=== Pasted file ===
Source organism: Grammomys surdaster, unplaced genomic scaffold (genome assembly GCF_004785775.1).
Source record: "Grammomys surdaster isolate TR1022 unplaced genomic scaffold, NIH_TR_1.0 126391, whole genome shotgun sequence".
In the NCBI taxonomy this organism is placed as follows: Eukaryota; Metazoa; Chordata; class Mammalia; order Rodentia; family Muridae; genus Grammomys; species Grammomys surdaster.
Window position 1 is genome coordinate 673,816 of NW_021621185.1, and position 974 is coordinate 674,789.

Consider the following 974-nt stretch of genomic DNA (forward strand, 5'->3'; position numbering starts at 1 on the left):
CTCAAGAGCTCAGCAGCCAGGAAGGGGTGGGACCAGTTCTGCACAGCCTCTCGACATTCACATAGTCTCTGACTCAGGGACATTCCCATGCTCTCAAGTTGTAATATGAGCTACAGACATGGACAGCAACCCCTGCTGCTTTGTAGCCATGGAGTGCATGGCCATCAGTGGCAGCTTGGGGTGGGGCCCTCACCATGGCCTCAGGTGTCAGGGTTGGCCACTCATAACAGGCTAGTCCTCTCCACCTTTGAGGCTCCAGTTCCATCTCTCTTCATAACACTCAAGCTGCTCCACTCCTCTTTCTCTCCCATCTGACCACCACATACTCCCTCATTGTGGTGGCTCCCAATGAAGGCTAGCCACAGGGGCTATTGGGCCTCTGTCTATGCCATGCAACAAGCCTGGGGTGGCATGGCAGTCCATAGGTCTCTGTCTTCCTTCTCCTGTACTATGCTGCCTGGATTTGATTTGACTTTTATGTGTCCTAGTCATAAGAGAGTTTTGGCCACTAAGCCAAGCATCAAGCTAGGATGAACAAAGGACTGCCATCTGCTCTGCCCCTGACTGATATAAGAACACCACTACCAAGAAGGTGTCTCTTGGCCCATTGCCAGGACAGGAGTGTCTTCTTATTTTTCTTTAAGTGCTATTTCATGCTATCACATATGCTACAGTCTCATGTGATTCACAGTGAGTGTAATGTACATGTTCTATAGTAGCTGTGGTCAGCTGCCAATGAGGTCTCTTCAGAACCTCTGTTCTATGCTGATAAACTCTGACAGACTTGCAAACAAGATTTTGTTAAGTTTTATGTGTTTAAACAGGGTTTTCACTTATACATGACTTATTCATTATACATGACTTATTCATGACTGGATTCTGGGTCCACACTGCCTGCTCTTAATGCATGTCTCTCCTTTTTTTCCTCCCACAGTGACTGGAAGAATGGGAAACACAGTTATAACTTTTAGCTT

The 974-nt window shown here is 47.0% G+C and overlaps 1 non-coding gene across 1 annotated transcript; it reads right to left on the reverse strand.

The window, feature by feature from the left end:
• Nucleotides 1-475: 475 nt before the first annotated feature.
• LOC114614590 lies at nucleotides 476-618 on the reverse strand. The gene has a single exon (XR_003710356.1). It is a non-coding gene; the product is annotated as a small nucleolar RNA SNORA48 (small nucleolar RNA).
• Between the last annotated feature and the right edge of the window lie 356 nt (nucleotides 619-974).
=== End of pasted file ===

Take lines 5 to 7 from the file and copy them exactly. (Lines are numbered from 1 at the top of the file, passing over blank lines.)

Consider the following 974-nt stretch of genomic DNA (forward strand, 5'->3'; position numbering starts at 1 on the left):
CTCAAGAGCTCAGCAGCCAGGAAGGGGTGGGACCAGTTCTGCACAGCCTCTCGACATTCACATAGTCTCTGACTCAGGGACATTCCCATGCTCTCAAGTTGTAATATGAGCTACAGACATGGACAGCAACCCCTGCTGCTTTGTAGCCATGGAGTGCATGGCCATCAGTGGCAGCTTGGGGTGGGGCCCTCACCATGGCCTCAGGTGTCAGGGTTGGCCACTCATAACAGGCTAGTCCTCTCCACCTTTGAGGCTCCAGTTCCATCTCTCTTCATAACACTCAAGCTGCTCCACTCCTCTTTCTCTCCCATCTGACCACCACATACTCCCTCATTGTGGTGGCTCCCAATGAAGGCTAGCCACAGGGGCTATTGGGCCTCTGTCTATGCCATGCAACAAGCCTGGGGTGGCATGGCAGTCCATAGGTCTCTGTCTTCCTTCTCCTGTACTATGCTGCCTGGATTTGATTTGACTTTTATGTGTCCTAGTCATAAGAGAGTTTTGGCCACTAAGCCAAGCATCAAGCTAGGATGAACAAAGGACTGCCATCTGCTCTGCCCCTGACTGATATAAGAACACCACTACCAAGAAGGTGTCTCTTGGCCCATTGCCAGGACAGGAGTGTCTTCTTATTTTTCTTTAAGTGCTATTTCATGCTATCACATATGCTACAGTCTCATGTGATTCACAGTGAGTGTAATGTACATGTTCTATAGTAGCTGTGGTCAGCTGCCAATGAGGTCTCTTCAGAACCTCTGTTCTATGCTGATAAACTCTGACAGACTTGCAAACAAGATTTTGTTAAGTTTTATGTGTTTAAACAGGGTTTTCACTTATACATGACTTATTCATTATACATGACTTATTCATGACTGGATTCTGGGTCCACACTGCCTGCTCTTAATGCATGTCTCTCCTTTTTTTCCTCCCACAGTGACTGGAAGAATGGGAAACACAGTTATAACTTTTAGCTT

The 974-nt window shown here is 47.0% G+C and overlaps 1 non-coding gene across 1 annotated transcript; it reads right to left on the reverse strand.